Drivers in wider cars are more likely to pass cyclists closely and make the roads more dangerous, and the government needs to take action to stop Britain's "addiction to ever more obese cars", Cycling UK - the national charity for cyclists - has said.
The comments, by CUK's external affairs director Sarah McMonagle, were in response to a new report by environmental think tank Transport & Environment, which found the size of new cars continues to grow, and called for a mandated width limit.
McMonagle said that close passes by wide cars was, "particularly the case on narrow rural lanes or on residential streets with lots of parking, where those on bikes are often bullied off the road to make way.
"We need government action to stop motor manufacturers fuelling our addiction to ever more obese cars," she added. "Bigger cars are not better, they’re less sustainable, make our roads more dangerous, and take up more space, increasing congestion.”
Bolstered by the trend for SUV-type cars, the average width of a new car has broached the 180cm (5ft 11) mark for the first time, said the T&E report. It reached 180.3cm last year, up from 177.8cm in 2018, suggesting that cars are growing wider to the tune of a centimetre every two years, and leaving less and less room for bike riders, other road users and pedestrians.
T&E wants to see a limit placed on car width to stop them growing to the current 255cm limit which covers trucks and buses. It wants the limit to be imposed on new cars from Jan 1, 2030.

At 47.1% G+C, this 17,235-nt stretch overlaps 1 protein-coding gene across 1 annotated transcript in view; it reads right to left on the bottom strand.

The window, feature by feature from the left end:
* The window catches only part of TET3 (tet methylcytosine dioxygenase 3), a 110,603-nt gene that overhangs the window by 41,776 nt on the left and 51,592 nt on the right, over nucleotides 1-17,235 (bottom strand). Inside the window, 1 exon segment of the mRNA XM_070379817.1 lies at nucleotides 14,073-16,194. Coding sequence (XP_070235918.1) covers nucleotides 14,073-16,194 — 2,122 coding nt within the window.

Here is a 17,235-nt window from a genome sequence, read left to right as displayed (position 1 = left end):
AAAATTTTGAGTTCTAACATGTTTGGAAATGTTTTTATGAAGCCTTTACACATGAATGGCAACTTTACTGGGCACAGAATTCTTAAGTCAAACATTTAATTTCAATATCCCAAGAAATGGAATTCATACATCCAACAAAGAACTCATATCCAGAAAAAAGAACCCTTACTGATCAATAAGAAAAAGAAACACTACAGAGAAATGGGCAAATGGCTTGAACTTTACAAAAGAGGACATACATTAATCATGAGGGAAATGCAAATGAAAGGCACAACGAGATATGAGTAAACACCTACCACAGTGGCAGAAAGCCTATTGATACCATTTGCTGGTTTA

The think tank also points out that along with width, cars are growing taller, and references a study by the Belgian safety institute VIAS, which found that a 10 cm increase in the height of vehicle fronts carries a 30% higher risk of fatalities in collisions with pedestrians and cyclists.
T&E vehicles policy manager James Nix said: “Cars have been getting wider for decades and that trend will continue until we set a stricter limit. Currently the law allows new cars to be as wide as trucks.
"The result has been big SUVs and American style pick-up trucks parking on our footpaths and endangering pedestrians, cyclists and everyone else on the road.”
The report was based on new car information from 2018 and 2023, a report by the International Council on Clean Transport on car widths, and a 2023 VIAS study on safety.
Thank you for reading 20 articles this month* Join now for unlimited access
Enjoy your first month for just £1 / $1 / €1
*Read 5 free articles per month without a subscription
Join now for unlimited access
Try first month for just £1 / $1 / €1